When you’ve been in the fishing business as long as I have, you tend to reflect on the “good days” and “special catches,” and not as much about opportunities for others to have those memorable days on the water. Without exception, every top tier fishing guide or captain that I know has something in common—they all promote fisheries conservation.
That’s because they’ve been on the water for long periods and have seen the changes in their respective fisheries. They see the things that have led to the decline in their fishing, whether that’s overharvest, fishing pressure or habitat destruction. They see, too, that the opportunities for their children, friends and families to experience that incredible beauty firsthand are limited if they don’t do something to help ensure those fish are there for the future.
It often takes year of experience on the water to realize that fish are a finite resource, and that if we don’t manage them correctly and control the harvest of some of the more popular species, they will get fished to the point of collapse. You have to be on the water all the time to see the subtle changes in the food chain, the fall in daily catches and the impacts on the environment that usually lead to poor fishing. When you spend a lifetime on the water creating memories for others, you begin to notice when they don’t happen as often, and when that takes place, less people gravitate to the sport.
The way I see fisheries management is that the average angler should be able to go fishing with a reasonable chance to catch a fish. Period. When that doesn’t happen because too many fish have been harvested, then we need to cut back on the harvest until the populations rebound. The fish will come back if you manage them correctly. We’ve seen that with redfish, snook and seatrout in Florida and in other states, striped bass in the northeast and white seabass and salmon in California, but we’ve also seen some overharvest of the species that has led to major problems in the overall populations.
One of the biggest hurdles for recreational fishermen is finding the right balance with the commercial fishing sector. Both groups want to catch fish, some of which are harvested and some of which are released. The thing we should all remember is that the general public owns the resource, so no one body of fishermen should have any control over the harvest. The fish should be governed by science and managed to produce a sustainable population that ensures the future of the fisheries.
One of the problems with that philosophy is that money and profit get in the way. The commercial fishing sector harvests fish for profit, and those fish go to feed people who don’t catch their own but still like to eat fish. The economics of the industry provide the commercial sector with great power, and when it comes to the government regulating and allocating the harvest of fish, the needle usually tips toward the hand of those who are making a living fishing.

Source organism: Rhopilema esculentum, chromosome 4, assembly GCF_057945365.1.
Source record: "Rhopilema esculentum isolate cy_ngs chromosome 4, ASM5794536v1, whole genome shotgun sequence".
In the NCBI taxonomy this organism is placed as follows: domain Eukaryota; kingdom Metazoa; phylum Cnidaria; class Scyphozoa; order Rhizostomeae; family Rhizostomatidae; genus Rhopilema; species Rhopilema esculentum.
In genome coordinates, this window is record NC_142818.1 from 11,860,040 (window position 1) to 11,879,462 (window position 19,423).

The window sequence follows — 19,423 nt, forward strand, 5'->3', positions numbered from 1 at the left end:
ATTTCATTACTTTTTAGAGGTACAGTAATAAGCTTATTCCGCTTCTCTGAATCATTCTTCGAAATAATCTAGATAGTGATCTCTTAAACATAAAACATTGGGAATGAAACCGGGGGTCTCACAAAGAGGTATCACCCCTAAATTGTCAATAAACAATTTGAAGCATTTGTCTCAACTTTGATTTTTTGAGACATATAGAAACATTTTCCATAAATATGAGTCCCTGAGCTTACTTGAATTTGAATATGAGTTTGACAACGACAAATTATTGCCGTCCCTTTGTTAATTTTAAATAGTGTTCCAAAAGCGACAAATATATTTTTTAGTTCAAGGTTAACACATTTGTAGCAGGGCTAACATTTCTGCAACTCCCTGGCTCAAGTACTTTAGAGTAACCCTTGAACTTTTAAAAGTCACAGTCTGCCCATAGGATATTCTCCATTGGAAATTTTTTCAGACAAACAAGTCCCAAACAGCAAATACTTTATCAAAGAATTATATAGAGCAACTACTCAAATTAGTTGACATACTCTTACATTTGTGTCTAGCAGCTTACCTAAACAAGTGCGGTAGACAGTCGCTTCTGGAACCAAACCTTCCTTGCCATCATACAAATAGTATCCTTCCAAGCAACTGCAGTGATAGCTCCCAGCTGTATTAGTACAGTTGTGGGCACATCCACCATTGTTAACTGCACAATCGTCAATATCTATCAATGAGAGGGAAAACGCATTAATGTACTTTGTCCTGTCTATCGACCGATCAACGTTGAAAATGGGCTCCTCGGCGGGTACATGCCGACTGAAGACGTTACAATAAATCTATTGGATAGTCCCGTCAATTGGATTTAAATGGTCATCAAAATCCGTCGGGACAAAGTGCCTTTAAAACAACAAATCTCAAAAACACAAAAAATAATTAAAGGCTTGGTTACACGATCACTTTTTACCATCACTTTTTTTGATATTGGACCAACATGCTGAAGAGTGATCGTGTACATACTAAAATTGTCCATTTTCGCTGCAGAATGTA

What has always amazed me about the government’s view of fishing is that they discount how much money recreational fishing brings into the economy. Recreational fishermen spend around 15 billion dollars annually on boats, fishing tackle, tow vehicles, hotels, trailers, ice, drinks, gas and all the intangibles that go into a day on the water, not to mention the economics of charter fisheries. The simple fact is that recreational anglers outspend the commercial sector by a long shot, yet they regularly get smaller allocations of the fish. More importantly, the commercial sector is regularly allowed to harvest too many fish before the science catches up and we have to shut the recreational and commercial harvest of the species down before it collapses.
Good science is the key to avoiding all this, and it has to be a blend of what the best scientists in the industry have to say, along with the observations of recreational and commercial fishermen. When a fishery shows some initial distress, that needs to be addressed immediately, not three or four years later when the impacts of overfishing have knocked the species populations down to the point that the fisheries need severe limitations and multiple year closures to rebuild.
I’m a lifetime member of the Coastal Conservation Association, and support the IGFA, Bonefish and Tarpon Trust and a handful of other conservation organizations, and I suggest you do, too, if you want there to be good fishing opportunities for your children and grandchildren. If we don’t protect the fish populations, then we won’t be able to spend time on the water with a reasonable chance of catching a fish. When that happens, people will give up fishing and turn to other sports to spend their time and money on, and all the great memories of times on the water in the great outdoors will be just that, a memory.